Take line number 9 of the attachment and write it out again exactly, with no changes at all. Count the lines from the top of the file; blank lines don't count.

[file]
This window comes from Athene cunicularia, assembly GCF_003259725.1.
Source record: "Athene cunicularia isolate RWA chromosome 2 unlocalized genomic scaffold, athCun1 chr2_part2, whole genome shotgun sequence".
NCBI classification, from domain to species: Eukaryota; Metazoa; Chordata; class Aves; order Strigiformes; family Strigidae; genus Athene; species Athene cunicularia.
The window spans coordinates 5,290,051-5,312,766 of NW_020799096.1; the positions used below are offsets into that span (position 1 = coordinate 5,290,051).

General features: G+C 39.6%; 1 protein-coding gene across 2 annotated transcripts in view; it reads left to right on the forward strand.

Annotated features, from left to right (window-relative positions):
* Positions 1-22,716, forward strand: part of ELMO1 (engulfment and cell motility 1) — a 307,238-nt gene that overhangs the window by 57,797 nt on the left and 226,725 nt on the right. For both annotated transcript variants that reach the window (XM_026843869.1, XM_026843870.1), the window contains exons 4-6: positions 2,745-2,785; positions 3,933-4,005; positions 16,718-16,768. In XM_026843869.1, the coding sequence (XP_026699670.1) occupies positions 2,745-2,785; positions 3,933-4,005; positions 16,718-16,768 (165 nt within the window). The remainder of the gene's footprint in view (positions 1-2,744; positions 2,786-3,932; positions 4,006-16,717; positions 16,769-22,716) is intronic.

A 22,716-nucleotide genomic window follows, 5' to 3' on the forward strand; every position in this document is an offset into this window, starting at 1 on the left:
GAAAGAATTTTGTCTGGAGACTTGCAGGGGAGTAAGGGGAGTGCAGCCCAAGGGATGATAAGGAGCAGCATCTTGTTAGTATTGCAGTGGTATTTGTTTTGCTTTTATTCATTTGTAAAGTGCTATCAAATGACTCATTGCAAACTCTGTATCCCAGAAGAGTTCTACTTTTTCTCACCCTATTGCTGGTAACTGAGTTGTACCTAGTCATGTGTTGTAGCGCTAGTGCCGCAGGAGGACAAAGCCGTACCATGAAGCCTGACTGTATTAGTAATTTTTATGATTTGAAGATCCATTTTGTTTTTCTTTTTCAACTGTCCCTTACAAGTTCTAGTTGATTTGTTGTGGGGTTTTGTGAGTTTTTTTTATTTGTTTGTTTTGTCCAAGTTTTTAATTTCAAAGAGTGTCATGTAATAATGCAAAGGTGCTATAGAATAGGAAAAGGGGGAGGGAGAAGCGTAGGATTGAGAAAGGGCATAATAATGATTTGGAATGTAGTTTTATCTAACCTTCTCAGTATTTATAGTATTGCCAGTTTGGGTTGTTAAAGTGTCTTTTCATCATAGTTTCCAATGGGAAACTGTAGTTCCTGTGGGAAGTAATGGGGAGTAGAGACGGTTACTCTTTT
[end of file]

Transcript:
GAAAGAATTTTGTCTGGAGACTTGCAGGGGAGTAAGGGGAGTGCAGCCCAAGGGATGATAAGGAGCAGCATCTTGTTAGTATTGCAGTGGTATTTGTTTTGCTTTTATTCATTTGTAAAGTGCTATCAAATGACTCATTGCAAACTCTGTATCCCAGAAGAGTTCTACTTTTTCTCACCCTATTGCTGGTAACTGAGTTGTACCTAGTCATGTGTTGTAGCGCTAGTGCCGCAGGAGGACAAAGCCGTACCATGAAGCCTGACTGTATTAGTAATTTTTATGATTTGAAGATCCATTTTGTTTTTCTTTTTCAACTGTCCCTTACAAGTTCTAGTTGATTTGTTGTGGGGTTTTGTGAGTTTTTTTTATTTGTTTGTTTTGTCCAAGTTTTTAATTTCAAAGAGTGTCATGTAATAATGCAAAGGTGCTATAGAATAGGAAAAGGGGGAGGGAGAAGCGTAGGATTGAGAAAGGGCATAATAATGATTTGGAATGTAGTTTTATCTAACCTTCTCAGTATTTATAGTATTGCCAGTTTGGGTTGTTAAAGTGTCTTTTCATCATAGTTTCCAATGGGAAACTGTAGTTCCTGTGGGAAGTAATGGGGAGTAGAGACGGTTACTCTTTT